public void printNumbers(ArrayList<Number> list) {
ArrayList<Integer> a = new ArrayList<Integer>();
printNumbers(a); // "incompatible types"

as well as this:

public void printIntegers(ArrayList<Integer> list) {
ArrayList<Number> a = new ArrayList<Number>();
printIntegers(a); // "incompatible types"

To declare a variable to be able to accept both ArrayList<Number> or any of its subclasses, one can use ArrayList<? extends Number> or ArrayList<? super Number> syntax. extends is generally used when you're going to consume (i.e. read) from the object in your method, super is used when you're going to produce (i.e. write). Given that printout is consuming, it's safe to use extends:

public void printNumbers(ArrayList<? extends Number> list) {

ArrayList<Integer> listInt = new ArrayList<Integer>();
printNumbers(listInt); // works
ArrayList<Double> listDbl = new ArrayList<Double>();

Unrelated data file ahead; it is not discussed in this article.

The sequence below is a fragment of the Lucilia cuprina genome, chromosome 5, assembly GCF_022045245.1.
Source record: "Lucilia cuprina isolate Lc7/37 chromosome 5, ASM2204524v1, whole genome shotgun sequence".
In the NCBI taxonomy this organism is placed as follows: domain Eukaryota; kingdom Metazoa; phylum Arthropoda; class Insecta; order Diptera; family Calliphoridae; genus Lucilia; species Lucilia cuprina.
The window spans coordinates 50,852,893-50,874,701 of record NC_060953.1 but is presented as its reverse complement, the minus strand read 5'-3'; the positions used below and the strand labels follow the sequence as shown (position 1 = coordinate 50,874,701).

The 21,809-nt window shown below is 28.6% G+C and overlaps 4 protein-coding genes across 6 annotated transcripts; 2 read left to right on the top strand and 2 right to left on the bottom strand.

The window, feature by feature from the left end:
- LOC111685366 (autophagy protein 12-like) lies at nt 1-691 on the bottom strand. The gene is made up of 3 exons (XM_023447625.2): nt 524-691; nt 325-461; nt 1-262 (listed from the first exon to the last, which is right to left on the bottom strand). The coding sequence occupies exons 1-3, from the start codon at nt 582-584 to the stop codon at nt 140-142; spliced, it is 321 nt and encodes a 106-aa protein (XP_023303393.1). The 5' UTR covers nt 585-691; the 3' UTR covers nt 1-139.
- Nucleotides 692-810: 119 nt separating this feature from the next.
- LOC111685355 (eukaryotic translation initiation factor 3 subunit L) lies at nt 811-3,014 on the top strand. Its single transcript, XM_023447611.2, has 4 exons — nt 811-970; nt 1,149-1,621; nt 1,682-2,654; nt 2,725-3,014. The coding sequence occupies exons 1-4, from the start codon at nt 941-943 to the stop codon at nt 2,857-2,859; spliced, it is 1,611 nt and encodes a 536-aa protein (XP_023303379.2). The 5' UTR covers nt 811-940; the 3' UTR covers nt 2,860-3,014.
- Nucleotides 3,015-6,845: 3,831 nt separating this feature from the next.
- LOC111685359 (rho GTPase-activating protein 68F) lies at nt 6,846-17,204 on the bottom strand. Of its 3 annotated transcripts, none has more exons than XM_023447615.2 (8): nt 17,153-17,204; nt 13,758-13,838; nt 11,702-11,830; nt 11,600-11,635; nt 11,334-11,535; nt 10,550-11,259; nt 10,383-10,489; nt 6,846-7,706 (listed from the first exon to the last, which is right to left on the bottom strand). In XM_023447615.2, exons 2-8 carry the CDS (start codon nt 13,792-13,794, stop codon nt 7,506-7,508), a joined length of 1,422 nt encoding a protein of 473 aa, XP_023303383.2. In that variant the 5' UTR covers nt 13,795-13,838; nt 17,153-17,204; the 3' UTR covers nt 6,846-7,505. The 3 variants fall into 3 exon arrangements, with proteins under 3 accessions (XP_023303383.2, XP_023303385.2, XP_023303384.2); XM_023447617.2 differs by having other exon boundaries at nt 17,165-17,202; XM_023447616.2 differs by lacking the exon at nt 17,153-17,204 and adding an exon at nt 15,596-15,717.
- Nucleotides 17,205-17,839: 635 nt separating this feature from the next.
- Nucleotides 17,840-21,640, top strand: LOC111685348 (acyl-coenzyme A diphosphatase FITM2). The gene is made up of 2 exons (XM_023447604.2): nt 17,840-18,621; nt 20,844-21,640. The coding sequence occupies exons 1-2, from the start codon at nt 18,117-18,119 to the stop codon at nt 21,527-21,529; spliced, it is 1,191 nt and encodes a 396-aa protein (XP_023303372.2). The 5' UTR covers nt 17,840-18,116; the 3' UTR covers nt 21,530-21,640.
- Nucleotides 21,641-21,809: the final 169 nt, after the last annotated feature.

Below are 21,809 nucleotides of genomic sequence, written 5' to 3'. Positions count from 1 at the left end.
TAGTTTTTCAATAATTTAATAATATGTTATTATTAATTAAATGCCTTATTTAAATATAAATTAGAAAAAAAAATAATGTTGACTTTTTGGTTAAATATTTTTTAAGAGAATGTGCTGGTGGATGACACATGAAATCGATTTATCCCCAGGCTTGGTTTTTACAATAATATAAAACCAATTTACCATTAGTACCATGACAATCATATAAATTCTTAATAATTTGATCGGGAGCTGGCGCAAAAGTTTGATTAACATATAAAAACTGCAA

printNumbers(listDbl); // also works

There is a good answer in Difference between <? super T> and <? extends T> in Java for more in-depth explanation.

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Unfortunately, this is not entirely correct. You cannot store a Double in an ArrayList<? extends Number>. Why not? Because an ArrayList<? extends Number> could be an ArrayList<Integer>. On the other hand, you can in fact store a Double in an ArrayList<? super Number> – bvdb Jan 24 at 18:39
Sorry for the confusion. A simple collection that allows addition of both integers and doubles is in fact just ArrayList<Number>. <? extends Number> or <? super Number> is a fancy way to reference semi-unknown type, which would be known to be either in compile-time (in extends) or run-time (in super) — and they both don't really allow you to store both integers and doubles in the same collection as topic starter requests. I'll try to clarify answer now. – GreyCat Jan 25 at 7:44
In a List<? super Number> you can in fact store both integers and doubles at the same time. In the same collection. For example: List<? super Number> list = new ArrayList<Object>(); – bvdb Jan 25 at 20:55